The spectacle of the venerable Boyd Clack in a dress (and trousers) – a middle-aged man not quite pretending to be a woman. This is the latest treat provided by the Welsh Fargo Stage Company in their series of “On The Edge” readings at Chapter. Lucinda Coxon’s apparently little-performed monologue “I Am Angela Brazil”, directed by Hugh Thomas. Nothing to do with the children’s author of the same name, except that the title evokes a long-lost, girlish innocence as the protagonist, a tortured, adulterous woman, relays her troublesome dreams and fears. On a set consisting of a chair, and a table on which sits a glass of water, Clack is a reassuring presence, all charm, charisma and gravitas, only glancing occasionally at his script. The writing is elegant, poetic, occasionally profane, and captivating, despite the coldness of the character and the many levels of ironic distance between her and her audience. Beautifully done.
This is a powerful piece of writing from Aled Roberts that handles humour, pathos and deeply upsetting situations within a troubled family. It is similarly brought to performance by four excellent actors in a production that is sympathetically created by James Ashton making a quite exceptional directing debut.
If you are familiar with Willy Russell’s Blood Brothers there is nothing particularly new in the idea of brothers separated at birth, following different lives and the consequences of what happens when they come back together.This is actually a far more moving and poignant story of two half-brothers, one brought up by his maternal mother and the other by his mother’s sister. One goes to college and works in a bank, the other just lazes around the house. However, at the end of the play “successful” son Mog deeply regrets having been handed over to his aunty to be raised while the son that stays at home are bitter about his successful half-brother.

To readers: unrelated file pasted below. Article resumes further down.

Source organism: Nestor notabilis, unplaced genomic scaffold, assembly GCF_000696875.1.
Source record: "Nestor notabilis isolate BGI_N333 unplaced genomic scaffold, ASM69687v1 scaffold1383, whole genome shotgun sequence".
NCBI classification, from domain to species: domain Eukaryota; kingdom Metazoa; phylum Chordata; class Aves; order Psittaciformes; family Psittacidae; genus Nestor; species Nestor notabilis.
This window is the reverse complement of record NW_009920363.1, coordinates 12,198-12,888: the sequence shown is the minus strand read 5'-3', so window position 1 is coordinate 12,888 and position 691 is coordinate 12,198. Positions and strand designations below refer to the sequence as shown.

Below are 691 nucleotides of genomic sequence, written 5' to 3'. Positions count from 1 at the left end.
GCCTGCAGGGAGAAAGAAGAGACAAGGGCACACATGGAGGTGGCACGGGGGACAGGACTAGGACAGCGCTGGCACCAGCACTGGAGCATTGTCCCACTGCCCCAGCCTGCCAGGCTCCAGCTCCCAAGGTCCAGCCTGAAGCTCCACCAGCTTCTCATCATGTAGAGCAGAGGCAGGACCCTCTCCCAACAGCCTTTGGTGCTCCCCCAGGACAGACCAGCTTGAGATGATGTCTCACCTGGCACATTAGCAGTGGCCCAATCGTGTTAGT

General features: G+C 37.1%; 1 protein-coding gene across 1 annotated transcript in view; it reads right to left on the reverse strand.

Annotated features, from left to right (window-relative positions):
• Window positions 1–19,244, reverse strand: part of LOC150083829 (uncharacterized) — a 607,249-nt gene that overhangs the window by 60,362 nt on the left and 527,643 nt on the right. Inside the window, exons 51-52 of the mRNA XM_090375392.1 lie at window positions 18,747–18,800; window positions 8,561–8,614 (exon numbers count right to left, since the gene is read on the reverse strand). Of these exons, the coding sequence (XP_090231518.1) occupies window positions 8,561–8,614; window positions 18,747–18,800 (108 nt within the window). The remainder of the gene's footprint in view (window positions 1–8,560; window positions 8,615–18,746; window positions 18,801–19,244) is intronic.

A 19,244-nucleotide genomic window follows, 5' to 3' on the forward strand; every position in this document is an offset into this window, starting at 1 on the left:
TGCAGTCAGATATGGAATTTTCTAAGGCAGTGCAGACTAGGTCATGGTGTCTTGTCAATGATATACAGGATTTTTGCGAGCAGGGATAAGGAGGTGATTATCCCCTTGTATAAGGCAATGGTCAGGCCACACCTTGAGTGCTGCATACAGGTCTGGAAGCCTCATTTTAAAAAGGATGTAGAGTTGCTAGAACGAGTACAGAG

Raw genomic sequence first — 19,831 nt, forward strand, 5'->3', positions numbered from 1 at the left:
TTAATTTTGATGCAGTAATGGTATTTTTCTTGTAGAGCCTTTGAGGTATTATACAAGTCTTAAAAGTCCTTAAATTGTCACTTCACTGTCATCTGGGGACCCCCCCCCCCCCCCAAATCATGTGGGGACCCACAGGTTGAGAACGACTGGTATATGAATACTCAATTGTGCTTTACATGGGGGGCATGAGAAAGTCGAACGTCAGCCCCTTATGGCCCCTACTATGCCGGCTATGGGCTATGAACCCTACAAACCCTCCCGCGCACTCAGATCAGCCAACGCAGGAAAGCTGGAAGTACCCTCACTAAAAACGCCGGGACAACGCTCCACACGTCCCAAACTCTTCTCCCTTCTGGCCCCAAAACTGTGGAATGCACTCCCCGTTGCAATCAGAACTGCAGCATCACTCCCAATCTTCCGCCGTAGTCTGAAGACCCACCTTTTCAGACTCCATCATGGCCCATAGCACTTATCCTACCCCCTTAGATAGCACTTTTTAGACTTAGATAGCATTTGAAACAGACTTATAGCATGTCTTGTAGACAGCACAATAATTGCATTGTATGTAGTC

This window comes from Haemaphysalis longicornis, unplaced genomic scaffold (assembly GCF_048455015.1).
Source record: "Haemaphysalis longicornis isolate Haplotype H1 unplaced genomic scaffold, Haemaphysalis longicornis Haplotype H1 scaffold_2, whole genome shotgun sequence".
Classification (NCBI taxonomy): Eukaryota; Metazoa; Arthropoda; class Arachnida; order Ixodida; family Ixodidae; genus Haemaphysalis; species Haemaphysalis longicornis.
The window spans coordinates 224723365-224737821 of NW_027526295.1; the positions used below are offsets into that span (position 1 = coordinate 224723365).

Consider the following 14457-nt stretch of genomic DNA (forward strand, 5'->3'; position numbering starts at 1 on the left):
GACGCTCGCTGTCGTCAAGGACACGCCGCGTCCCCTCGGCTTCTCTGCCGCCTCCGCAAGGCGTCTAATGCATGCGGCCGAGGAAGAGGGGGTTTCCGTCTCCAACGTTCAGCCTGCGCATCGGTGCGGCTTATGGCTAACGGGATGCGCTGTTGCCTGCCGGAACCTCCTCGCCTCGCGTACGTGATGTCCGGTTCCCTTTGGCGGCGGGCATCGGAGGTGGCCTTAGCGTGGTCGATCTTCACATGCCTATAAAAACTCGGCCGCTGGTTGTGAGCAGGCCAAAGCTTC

Along the way we have the two other key players, Da and Ma, splendidly acted by Anthony Leader and Clêr Stephens. The drama unfolds in their home with Mog coming to tell his “aunty” that he is going to college in London. It isn’t terribly hard to work out that she is actually his mum. The damaged relationship between Da and Ma is clearly because Ma has never come to terms with handing over her illegitimate child to her sister to bring up. It is also understandable that Alyn is as he is because he can see his mother’s idolisation of Mog.
The play is skilfully directed as we have no set, just a few props, and the sounds of an offstage kitchen. While the play lasts just an hour it includes the passage of time including the death of Ma and then the death of Da, leaving the two half-brothers (who now know the truth) to unsuccessfully deal with the fallout.
Tom Mumford and Alex Harries are two extremely talented young actors who take these two very different roles, make them their own with finely crafted characterisations. Clêr Stephens is a delight as MA while I have not been so impressed by any performance for a long time as Anthony Leader’s consummate performance as Da.